where wildly different is perfectly normal
Living in the cloud
Living in the cloud

Living in the cloud

It never ceases to amaze me how dependent on technology society is. I’m convinced that if all the technological advances of the last 150 years simultaneously failed we’d be at a loss as to how to create fire. Screwed is what I’m saying here.

My laptop is still off partying with Computer Guru, and now the house phone line is kaput. Dead. Simply static. Tom is on a rapid-fire business trip to Chicago and back today and got a busy signal when he tried calling. No voice mail, just nada. Yay! I get to call phone-tree hellQwest! Hopefully Guru has my cell number, ’cause if Princess is done today and I don’t find out because of another technological SNAFU, the irony may just kill me.

Relying on my iPhone (oh, let me whisper sweet, obscene nothings to you, my love) and a commandeered borrowed computer has impressed upon me the wisdom of moving more of my life to the cloud. I can access my calendar through the iPhone (whisper, whisper) and MobileMe; my to-do list through the iPhone (call me…) and  ToodleDo; and Facebook through the iPhone (why don’t you call?) and any commandeered borrowed computer. Email is killing me. I’ve been happy with my Earthlink account for years, but with more of my life being lived online, I need an email account that changes as I read on the iPhone (you’re pretty…). So I’m starting the painful and arduous task of changing my email address to gmail accounts. If I understand it correctly, I can set it up so that changes made on the iPhone (I love you…) show up on a commandeered borrowed computer, and vice versa. Right now it ain’t so, and deleting messages twice and relying on spotty memory for replies is losing its charm. Just doing this at the holidays has about as much appeal as learning to create fire.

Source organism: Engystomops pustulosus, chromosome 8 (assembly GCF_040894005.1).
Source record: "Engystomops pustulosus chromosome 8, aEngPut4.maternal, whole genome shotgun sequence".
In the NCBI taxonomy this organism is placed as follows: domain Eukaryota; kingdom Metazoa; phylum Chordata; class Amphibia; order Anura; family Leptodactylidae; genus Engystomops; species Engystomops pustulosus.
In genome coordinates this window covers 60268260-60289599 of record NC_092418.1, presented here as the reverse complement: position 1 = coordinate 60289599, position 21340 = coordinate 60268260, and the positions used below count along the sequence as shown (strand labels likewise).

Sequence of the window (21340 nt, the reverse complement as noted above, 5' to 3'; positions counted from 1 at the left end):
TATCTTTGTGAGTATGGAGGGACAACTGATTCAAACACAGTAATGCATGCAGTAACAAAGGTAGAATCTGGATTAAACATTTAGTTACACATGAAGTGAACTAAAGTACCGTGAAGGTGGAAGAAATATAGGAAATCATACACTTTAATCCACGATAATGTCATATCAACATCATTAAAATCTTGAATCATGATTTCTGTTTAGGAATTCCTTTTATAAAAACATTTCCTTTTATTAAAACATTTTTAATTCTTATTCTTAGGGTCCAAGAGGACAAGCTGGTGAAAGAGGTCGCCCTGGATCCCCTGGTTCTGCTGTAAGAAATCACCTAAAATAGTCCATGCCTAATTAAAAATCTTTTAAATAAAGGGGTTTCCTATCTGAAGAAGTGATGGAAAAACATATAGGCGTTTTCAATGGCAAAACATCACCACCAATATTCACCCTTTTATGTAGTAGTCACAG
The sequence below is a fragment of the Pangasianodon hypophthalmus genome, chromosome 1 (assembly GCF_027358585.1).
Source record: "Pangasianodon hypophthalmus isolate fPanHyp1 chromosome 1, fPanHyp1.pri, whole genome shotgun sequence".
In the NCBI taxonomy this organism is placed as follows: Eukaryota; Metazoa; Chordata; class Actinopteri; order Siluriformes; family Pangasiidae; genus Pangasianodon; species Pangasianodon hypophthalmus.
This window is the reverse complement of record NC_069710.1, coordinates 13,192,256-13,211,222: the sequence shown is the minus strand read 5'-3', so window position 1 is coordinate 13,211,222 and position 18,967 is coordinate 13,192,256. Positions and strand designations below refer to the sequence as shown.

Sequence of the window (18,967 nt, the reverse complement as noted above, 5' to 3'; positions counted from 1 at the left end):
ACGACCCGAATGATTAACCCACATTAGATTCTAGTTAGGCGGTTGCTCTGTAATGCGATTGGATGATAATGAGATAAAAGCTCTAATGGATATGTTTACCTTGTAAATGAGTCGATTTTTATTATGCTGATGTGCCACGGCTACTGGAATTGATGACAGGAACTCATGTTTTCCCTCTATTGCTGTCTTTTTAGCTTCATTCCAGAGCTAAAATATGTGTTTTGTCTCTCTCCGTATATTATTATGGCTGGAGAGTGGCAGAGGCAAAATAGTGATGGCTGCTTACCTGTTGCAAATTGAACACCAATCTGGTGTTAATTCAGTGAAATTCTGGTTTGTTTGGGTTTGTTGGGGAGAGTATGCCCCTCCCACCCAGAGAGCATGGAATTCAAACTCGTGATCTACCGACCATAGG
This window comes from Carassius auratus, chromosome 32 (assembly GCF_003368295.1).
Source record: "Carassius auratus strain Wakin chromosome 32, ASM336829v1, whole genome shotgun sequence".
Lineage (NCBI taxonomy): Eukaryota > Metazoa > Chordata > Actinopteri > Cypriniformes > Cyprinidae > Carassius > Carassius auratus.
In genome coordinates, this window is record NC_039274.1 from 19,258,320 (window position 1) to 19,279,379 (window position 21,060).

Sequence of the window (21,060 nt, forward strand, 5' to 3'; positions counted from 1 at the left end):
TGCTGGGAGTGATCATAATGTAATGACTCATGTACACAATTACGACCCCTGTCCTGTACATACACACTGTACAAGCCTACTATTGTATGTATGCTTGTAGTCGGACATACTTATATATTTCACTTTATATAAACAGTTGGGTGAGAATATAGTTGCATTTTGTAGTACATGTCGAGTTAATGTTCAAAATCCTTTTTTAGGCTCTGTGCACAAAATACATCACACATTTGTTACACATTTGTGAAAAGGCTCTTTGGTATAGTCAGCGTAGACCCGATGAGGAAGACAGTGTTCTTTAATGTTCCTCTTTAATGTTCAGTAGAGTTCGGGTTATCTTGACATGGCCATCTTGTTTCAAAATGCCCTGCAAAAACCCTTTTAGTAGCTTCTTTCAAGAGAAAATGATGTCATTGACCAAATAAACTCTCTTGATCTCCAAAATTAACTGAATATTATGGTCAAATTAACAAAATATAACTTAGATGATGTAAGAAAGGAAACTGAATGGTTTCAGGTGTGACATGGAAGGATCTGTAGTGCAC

I must go enter phone-tree hell call Qwest now. And then follow that up with a trip to the post office to mail the remaining Christmas gifts. And, just to make the day absolutely complete with a trifecta of fun, I plan to break something so that I can spend several hours being ignored at the ER.


  1. TalkToQwest

    Hey there, this is Brian with Qwest. I’m sorry that your home phone isn’t working at the moment. I’d be happy to help get it fixed. I read that you were going to give us a call, but if you haven’t yet, and/or would like more help with it, please send me an e-mail to TalkToUs@Qwest.com, and I’ll be happy to take a look at your line.


    Consumer Affairs Manager
    Qwest Communications

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